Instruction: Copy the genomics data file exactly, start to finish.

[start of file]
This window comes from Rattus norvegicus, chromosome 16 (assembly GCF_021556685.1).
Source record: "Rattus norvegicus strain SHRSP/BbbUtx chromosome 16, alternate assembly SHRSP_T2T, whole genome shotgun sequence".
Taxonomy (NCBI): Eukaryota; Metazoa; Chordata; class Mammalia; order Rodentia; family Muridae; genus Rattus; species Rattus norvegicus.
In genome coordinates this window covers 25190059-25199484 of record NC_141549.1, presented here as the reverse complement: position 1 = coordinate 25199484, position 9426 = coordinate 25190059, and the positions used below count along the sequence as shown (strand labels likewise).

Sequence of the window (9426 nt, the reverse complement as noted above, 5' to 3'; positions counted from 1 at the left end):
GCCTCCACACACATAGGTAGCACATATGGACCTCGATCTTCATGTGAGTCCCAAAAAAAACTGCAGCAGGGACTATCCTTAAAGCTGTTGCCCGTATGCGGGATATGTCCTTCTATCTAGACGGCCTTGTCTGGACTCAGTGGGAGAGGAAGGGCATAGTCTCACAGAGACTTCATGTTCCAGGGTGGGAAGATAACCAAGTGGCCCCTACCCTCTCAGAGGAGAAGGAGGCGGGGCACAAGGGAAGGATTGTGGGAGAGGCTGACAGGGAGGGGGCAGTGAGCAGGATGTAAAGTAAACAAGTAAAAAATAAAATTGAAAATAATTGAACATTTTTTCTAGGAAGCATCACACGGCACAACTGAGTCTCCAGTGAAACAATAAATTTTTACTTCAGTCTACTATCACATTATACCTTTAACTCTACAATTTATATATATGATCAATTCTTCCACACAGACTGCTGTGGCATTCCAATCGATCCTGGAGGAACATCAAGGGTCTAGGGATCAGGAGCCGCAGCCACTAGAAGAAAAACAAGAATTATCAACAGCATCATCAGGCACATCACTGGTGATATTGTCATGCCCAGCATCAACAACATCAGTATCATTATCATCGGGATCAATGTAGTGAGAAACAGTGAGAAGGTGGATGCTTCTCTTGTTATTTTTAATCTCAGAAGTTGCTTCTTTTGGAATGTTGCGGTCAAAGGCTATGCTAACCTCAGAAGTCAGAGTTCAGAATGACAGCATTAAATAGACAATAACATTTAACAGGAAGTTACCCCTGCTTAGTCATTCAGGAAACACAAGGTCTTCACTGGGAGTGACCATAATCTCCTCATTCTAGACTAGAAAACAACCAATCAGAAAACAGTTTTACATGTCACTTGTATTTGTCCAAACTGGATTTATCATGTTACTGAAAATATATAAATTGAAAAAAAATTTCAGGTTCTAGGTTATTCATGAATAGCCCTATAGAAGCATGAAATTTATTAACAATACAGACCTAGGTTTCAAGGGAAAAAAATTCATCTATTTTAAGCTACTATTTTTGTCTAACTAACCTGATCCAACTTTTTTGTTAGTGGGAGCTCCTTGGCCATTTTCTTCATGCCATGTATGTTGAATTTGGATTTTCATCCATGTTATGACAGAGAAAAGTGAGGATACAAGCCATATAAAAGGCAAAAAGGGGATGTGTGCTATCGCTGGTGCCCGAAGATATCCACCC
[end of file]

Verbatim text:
This window comes from Rattus norvegicus, chromosome 16 (assembly GCF_021556685.1).
Source record: "Rattus norvegicus strain SHRSP/BbbUtx chromosome 16, alternate assembly SHRSP_T2T, whole genome shotgun sequence".
Taxonomy (NCBI): Eukaryota; Metazoa; Chordata; class Mammalia; order Rodentia; family Muridae; genus Rattus; species Rattus norvegicus.
In genome coordinates this window covers 25190059-25199484 of record NC_141549.1, presented here as the reverse complement: position 1 = coordinate 25199484, position 9426 = coordinate 25190059, and the positions used below count along the sequence as shown (strand labels likewise).

Sequence of the window (9426 nt, the reverse complement as noted above, 5' to 3'; positions counted from 1 at the left end):
GCCTCCACACACATAGGTAGCACATATGGACCTCGATCTTCATGTGAGTCCCAAAAAAAACTGCAGCAGGGACTATCCTTAAAGCTGTTGCCCGTATGCGGGATATGTCCTTCTATCTAGACGGCCTTGTCTGGACTCAGTGGGAGAGGAAGGGCATAGTCTCACAGAGACTTCATGTTCCAGGGTGGGAAGATAACCAAGTGGCCCCTACCCTCTCAGAGGAGAAGGAGGCGGGGCACAAGGGAAGGATTGTGGGAGAGGCTGACAGGGAGGGGGCAGTGAGCAGGATGTAAAGTAAACAAGTAAAAAATAAAATTGAAAATAATTGAACATTTTTTCTAGGAAGCATCACACGGCACAACTGAGTCTCCAGTGAAACAATAAATTTTTACTTCAGTCTACTATCACATTATACCTTTAACTCTACAATTTATATATATGATCAATTCTTCCACACAGACTGCTGTGGCATTCCAATCGATCCTGGAGGAACATCAAGGGTCTAGGGATCAGGAGCCGCAGCCACTAGAAGAAAAACAAGAATTATCAACAGCATCATCAGGCACATCACTGGTGATATTGTCATGCCCAGCATCAACAACATCAGTATCATTATCATCGGGATCAATGTAGTGAGAAACAGTGAGAAGGTGGATGCTTCTCTTGTTATTTTTAATCTCAGAAGTTGCTTCTTTTGGAATGTTGCGGTCAAAGGCTATGCTAACCTCAGAAGTCAGAGTTCAGAATGACAGCATTAAATAGACAATAACATTTAACAGGAAGTTACCCCTGCTTAGTCATTCAGGAAACACAAGGTCTTCACTGGGAGTGACCATAATCTCCTCATTCTAGACTAGAAAACAACCAATCAGAAAACAGTTTTACATGTCACTTGTATTTGTCCAAACTGGATTTATCATGTTACTGAAAATATATAAATTGAAAAAAAATTTCAGGTTCTAGGTTATTCATGAATAGCCCTATAGAAGCATGAAATTTATTAACAATACAGACCTAGGTTTCAAGGGAAAAAAATTCATCTATTTTAAGCTACTATTTTTGTCTAACTAACCTGATCCAACTTTTTTGTTAGTGGGAGCTCCTTGGCCATTTTCTTCATGCCATGTATGTTGAATTTGGATTTTCATCCATGTTATGACAGAGAAAAGTGAGGATACAAGCCATATAAAAGGCAAAAAGGGGATGTGTGCTATCGCTGGTGCCCGAAGATATCCACCC